As a reader, it drives me nuts when I find glaring errors in books, magazines and newspapers--places where I expect a level of care and professionalism that is too often not quite met. But it's also true that as a reader, I have far lower expectations on the web. The rapid-fire, informal, user-generated nature of most of what's on the Internet has accustomed us to copy that follows few rules, embraces shortcuts that strain the bounds of comprehension, and assumes that errors will be caught and fixed by readers, rather than by those who produce the original material.
I accordingly invest far less trust and respect in much of what I read online, but the tradeoff in immediacy, excitement and novelty is one that I and most of us have been willing to make, to varying extents.
Attending a conference of bloggers, new media pioneers and old media dinosaurs not long ago, I was struck by the explosion of creativity and new forms online. But I think almost everyone at the conference was surprised to hear one account after another from online media entrepreneurs who found that many readers and advertisers would not take their work seriously until and unless the web site found a print outlet for its writing. When two Washington Post political reporters left to start Politico, the Virginia-based webzine of politics, they made certain to launch a print version as well. Similarly, a number of new community news sites all around the country have found it necessary to create a print version of their web operations, both because the business model made more sense that way and because readers somehow grant more credibility to products you could touch and keep.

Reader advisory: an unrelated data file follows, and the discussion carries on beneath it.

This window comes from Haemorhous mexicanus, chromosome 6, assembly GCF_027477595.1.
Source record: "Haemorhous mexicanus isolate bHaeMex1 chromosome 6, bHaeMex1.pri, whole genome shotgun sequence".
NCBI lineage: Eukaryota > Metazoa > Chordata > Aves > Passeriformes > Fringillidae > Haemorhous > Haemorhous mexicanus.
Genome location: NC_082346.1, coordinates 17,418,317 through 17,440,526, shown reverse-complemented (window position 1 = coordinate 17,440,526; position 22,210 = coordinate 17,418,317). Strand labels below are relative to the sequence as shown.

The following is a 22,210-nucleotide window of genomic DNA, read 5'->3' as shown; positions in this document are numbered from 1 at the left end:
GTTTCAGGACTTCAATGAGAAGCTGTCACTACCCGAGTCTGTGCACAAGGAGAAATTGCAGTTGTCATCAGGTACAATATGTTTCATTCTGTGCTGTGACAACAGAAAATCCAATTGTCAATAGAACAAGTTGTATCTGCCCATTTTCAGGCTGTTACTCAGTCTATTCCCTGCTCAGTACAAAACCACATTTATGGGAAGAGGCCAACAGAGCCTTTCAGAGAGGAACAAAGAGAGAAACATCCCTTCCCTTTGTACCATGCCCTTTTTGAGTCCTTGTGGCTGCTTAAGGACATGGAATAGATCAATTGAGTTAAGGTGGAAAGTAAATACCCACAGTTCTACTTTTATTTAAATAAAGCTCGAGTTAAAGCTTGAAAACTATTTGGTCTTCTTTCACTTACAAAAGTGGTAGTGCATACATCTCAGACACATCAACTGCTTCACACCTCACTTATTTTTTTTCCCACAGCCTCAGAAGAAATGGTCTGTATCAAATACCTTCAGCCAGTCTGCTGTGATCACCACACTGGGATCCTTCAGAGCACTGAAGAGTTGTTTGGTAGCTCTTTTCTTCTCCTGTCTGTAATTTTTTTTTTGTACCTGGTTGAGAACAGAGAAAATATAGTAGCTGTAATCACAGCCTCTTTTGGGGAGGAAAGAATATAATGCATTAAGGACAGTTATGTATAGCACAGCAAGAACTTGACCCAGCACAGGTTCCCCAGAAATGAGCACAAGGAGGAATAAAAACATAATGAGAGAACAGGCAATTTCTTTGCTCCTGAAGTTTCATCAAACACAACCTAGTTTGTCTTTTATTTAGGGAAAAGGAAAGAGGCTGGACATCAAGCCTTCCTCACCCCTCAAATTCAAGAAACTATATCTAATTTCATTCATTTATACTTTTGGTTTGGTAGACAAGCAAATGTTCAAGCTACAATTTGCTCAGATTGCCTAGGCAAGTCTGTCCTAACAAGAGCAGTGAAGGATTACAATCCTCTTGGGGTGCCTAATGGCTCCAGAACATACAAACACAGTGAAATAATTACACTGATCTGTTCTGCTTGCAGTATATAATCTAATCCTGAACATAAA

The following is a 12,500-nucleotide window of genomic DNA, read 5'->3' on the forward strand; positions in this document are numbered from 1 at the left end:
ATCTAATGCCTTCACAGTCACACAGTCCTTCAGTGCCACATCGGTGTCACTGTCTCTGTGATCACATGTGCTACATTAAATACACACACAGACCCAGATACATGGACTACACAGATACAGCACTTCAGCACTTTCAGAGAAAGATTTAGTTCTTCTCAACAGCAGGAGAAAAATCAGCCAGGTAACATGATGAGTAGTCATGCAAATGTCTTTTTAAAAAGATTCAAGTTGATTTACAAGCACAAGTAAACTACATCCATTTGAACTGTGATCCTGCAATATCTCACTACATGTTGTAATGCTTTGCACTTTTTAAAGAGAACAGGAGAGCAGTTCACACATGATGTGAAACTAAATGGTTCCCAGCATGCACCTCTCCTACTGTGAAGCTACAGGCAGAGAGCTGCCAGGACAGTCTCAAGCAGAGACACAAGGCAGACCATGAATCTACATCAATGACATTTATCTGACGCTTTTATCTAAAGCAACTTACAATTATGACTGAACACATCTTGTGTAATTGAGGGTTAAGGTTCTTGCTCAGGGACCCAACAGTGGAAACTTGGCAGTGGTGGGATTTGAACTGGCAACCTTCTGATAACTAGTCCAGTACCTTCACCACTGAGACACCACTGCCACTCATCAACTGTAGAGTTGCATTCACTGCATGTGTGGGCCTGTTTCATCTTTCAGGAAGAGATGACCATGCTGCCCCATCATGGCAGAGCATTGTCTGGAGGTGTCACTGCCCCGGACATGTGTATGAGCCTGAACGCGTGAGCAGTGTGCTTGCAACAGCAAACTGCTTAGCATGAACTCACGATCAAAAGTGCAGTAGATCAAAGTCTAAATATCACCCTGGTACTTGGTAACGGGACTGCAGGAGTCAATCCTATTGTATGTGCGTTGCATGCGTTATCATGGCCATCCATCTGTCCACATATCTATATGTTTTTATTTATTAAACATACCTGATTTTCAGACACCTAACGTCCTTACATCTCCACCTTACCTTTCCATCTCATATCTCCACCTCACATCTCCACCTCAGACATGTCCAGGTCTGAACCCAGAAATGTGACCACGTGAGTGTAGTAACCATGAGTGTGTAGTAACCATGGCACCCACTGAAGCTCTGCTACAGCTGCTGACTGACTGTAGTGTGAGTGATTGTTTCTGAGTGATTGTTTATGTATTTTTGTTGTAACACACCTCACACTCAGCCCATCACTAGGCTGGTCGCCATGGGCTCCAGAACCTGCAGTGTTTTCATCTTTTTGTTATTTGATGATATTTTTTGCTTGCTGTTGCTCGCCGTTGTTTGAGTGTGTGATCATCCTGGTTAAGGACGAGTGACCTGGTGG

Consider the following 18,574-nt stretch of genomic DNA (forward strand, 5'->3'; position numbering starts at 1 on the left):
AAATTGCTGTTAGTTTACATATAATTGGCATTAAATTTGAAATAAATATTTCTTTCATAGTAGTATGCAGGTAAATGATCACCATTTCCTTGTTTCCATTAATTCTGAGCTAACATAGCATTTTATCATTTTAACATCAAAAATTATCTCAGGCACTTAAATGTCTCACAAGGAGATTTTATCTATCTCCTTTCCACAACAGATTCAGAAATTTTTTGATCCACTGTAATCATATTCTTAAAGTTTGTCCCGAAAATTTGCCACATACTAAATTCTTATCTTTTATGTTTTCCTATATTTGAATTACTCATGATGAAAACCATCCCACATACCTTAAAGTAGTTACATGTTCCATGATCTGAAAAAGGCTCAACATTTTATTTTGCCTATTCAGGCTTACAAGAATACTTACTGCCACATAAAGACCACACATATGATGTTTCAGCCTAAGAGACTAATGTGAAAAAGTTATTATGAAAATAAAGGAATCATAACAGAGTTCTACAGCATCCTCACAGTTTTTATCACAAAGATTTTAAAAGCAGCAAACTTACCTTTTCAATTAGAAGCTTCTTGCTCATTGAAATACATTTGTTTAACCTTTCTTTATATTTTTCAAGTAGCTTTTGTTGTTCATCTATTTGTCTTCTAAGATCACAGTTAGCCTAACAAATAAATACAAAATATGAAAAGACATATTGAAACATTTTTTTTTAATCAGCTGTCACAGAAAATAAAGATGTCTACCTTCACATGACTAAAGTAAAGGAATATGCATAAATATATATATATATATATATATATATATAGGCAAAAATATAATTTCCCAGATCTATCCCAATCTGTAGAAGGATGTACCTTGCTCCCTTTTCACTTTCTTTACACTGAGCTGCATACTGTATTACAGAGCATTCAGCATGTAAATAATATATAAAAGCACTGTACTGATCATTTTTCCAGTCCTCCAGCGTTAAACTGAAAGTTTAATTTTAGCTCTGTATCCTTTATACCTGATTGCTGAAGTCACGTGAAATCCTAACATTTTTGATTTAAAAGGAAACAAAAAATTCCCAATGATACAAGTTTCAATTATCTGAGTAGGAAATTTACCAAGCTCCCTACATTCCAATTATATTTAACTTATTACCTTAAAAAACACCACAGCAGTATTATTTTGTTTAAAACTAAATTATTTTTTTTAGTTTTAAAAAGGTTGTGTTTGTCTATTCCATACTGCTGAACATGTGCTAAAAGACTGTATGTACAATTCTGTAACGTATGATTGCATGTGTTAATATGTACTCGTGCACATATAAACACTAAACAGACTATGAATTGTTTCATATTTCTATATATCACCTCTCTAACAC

Those print editions require copy editors. Readers are simply less willing to accept errors in print than they are online. Most likely, print won't always carry more authority, but for now, at least, print's credibility has managed to survive the generational shift toward electronic media.
So those of us in this declining business are kind of stuck. We want to rechannel resources from copy editing to reporting, because only by doing original, exclusive, smart reporting can we remain valuable to an ever more itinerant audience. Yet we cringe along with our readers when dumb errors creep into our stories, undermining our chief asset, our credibility.
Howell urged the Post to keep copy editing as a priority, and I don't know of any reporter who wouldn't instantly second that motion. I'd put copy-editing stars such as Joe Hillhouse (Metro), Pat Myers (Style) and Bill O'Brian (The Magazine) right up there in my pantheon of Post talents along with the renowned, prize-winning reporters and columnists (speaking of which, here's Gene Weingarten's take on the loss of copy editors). But the latter two copy editors took buyouts from the paper recently. Many other terrific copy editors remain, but the total copy editing staff has gone from 75 to 43 in the past three years, a 40 percent drop.
Newspapers in general, like most mature industries, are top-heavy. There are more levels of top editors today than there were even 20 years ago; I'd look to thin out those ranks before cutting more copy editors. This week, for example, The Post has more than 50 people at the Republican National Convention, and a good half of those people do not write stories. Can you imagine how powerfully revealing and helpful it might be to throw an extra 25 reporters at the big issues and events in the District and Montgomery, Fairfax and Prince George's counties? But nobody asked me, and in the end, it's the readers' views, not any news guy's, that will determine the future of this business and of an informed democracy.
Does any of this matter to you as readers? Do you see any difference between blogs that are lightly edited or not edited at all, and the main news product of a newspaper, which involves multiple layers of editing? Does the presence of ungrammatical sentences, wrong words, misspellings and blown facts detract from your willingness to trust what you're reading?